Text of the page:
<Button>Button 2</Button>
    <Button>Button 3</Button>
    <Button>Button 4</Button>
</WrapPanel>

Result:

WPFWrapPanel.png

TextBlock

For text descriptions, map coordinate display, disclaimers or additional information. Uses document “inlines” like <Bold>, <Italic>, etc.

<TextBlock>This is <Bold>bolded</Bold> text <LineBreak />
   and <Italic>Italic text</Italic> goes to a new line</TextBlock>

textblock.png

Image

Inserting custom logos & other bitmaps onto printing output.

<Image Height="70" Width="606" Grid.Row="0" Grid.Column="0" Grid.ColumnSpan="2" 
   Margin="0.2cm,0.2cm,0,0" HorizontalAlignment="Left" VerticalAlignment="Top" Name="myImage" Stretch="Fill"
   Source="C:\Temp\Images\img.png" />

Border

Creates and emphasizes actual content borders.

<Border BorderThickness="2" BorderBrush="Gray" 
   Grid.ColumnSpan="4" Grid.RowSpan="6" Grid.Column="1"
   HorizontalAlignment="Center" Width="717">   
     <Image ... />
</Border>

Custom template controls

The printing engine assemblies come with several custom controls that are essential for the actual print. Those are:

LegendControl

Use this control to place a legend that was available to the user issuing print in Portal application. This control comes with property LegendImageSize, a complex property containing Size element with Height and Width values:

<LegendControl LegendImageSize="10,10" … >

VerticalLegendControl

Same as above but positioned vertically. VerticalLegendControl adds additional property LegendClipMessage that allows to define a message displayed in situation when legend does not fit the window and was clipped.

MapControl

Basic control for placing a map. Has no specific properties.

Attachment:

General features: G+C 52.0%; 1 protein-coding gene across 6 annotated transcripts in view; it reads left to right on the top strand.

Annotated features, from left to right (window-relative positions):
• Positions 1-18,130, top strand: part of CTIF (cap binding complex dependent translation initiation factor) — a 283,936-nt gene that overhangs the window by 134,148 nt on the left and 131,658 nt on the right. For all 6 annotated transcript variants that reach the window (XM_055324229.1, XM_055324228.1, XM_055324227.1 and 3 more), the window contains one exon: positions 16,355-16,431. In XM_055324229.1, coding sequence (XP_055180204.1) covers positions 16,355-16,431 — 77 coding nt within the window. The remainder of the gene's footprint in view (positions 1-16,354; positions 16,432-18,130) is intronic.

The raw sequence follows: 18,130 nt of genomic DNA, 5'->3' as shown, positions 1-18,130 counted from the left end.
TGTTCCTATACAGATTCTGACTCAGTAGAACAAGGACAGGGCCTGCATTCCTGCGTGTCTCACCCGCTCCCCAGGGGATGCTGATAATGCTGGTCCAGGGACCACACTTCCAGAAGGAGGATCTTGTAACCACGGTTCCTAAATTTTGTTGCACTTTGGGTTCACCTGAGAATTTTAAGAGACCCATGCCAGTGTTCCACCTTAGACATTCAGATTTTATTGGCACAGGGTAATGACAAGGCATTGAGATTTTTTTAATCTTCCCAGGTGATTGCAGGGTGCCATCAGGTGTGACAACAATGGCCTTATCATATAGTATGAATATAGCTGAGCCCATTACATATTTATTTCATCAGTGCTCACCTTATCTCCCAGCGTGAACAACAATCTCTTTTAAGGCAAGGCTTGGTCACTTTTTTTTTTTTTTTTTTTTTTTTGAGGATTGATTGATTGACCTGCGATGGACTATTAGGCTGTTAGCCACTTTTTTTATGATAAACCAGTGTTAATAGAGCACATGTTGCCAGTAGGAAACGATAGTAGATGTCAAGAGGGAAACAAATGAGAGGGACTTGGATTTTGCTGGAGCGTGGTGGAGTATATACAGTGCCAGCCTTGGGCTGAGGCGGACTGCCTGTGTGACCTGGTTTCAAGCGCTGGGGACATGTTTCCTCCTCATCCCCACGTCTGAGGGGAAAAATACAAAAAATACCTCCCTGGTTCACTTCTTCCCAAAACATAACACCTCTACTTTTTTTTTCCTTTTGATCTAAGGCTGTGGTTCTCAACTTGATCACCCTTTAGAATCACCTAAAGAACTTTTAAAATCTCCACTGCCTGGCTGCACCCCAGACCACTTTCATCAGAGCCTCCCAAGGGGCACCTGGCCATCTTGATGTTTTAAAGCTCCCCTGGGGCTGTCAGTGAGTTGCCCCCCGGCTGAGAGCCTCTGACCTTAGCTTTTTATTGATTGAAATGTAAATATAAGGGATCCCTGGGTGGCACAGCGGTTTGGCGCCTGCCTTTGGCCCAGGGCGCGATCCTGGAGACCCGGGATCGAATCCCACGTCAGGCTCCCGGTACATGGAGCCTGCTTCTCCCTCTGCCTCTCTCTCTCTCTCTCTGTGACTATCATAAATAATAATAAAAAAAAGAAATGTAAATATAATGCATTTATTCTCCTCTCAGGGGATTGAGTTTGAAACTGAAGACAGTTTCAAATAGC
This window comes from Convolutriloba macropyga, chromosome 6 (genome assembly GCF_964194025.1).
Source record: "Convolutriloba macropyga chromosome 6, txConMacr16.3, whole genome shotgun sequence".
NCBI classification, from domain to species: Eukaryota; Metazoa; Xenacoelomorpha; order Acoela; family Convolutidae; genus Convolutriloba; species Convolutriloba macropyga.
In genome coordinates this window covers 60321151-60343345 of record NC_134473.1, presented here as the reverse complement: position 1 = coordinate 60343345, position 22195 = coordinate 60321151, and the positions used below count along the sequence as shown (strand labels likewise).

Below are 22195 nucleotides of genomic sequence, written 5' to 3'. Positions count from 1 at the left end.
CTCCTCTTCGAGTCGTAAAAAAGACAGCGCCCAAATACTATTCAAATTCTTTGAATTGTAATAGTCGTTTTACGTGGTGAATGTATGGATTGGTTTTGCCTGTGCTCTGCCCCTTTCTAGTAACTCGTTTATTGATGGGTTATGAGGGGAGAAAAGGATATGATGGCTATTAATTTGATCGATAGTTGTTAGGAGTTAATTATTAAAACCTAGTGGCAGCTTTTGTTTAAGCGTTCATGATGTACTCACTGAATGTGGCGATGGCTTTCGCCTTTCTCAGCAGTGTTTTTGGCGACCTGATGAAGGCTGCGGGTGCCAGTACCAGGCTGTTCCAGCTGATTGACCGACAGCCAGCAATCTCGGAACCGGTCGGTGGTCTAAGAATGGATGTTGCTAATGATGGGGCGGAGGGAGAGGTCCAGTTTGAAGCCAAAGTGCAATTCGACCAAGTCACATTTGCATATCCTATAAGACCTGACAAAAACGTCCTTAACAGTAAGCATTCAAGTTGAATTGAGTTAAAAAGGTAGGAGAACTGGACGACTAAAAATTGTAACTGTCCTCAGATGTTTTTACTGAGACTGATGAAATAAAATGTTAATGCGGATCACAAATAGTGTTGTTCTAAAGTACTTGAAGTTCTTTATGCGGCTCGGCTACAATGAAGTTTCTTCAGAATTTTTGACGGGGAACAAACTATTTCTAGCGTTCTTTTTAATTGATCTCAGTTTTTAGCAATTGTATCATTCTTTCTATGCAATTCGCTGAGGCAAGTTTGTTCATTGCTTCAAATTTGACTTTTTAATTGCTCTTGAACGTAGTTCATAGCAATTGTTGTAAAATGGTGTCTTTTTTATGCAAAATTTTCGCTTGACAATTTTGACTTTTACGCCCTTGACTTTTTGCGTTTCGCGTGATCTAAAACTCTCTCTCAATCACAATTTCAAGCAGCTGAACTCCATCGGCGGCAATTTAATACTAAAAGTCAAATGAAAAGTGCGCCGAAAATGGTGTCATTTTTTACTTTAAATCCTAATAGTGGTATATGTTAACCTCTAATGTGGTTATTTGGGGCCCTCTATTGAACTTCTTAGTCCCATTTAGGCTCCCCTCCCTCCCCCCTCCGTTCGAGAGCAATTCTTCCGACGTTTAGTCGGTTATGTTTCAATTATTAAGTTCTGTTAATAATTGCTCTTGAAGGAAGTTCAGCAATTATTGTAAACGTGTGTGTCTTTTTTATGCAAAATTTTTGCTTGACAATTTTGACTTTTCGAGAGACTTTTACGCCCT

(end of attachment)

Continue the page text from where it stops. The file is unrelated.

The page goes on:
ScaleControl

Control for placing an additional scalebar. Usable properties are

  • Segments - number of black-white segments on the scale bar
  • Units - if used, automatically converts between "Metric" or "Miles"

NOTE: One scalebar is automatically rendered inside the map control but can be removed if custom snapshot page is developed.

Using custom controls in Visual Studio

Microsoft Visual Studio 2013 and later is recommended development environment when working with printing template files. It comes with WYSIWYG editor for XAML files, IntelliSense and validators. You can add the printing service custom controls to the Toolbox and simply drag and drop them onto the designer view.

  1. Launch Visual Studio and create a new WPF project.
  2. Open the XAML file in designer view and activate Toolbox.
  3. Create Printing Template Controls group and right click into an empty space.
  4. Add new controls using Choose Items...
    VS101.png
  5. Locate PrintEngine.DLL assembly delivered with the printing service. It is usually located at:
    C:\Program Files\Common Files\Hexagon\Services\Supporting Services\PrintingService\bin
    VS1.png
  6. Click Open.
  7. The custom controls available in this WPF library will be selected for you.
  8. Click OK.VS2.png
  9. Now you can drag and drop these controls to the designer view.
    VS3.png

Basic Template Structure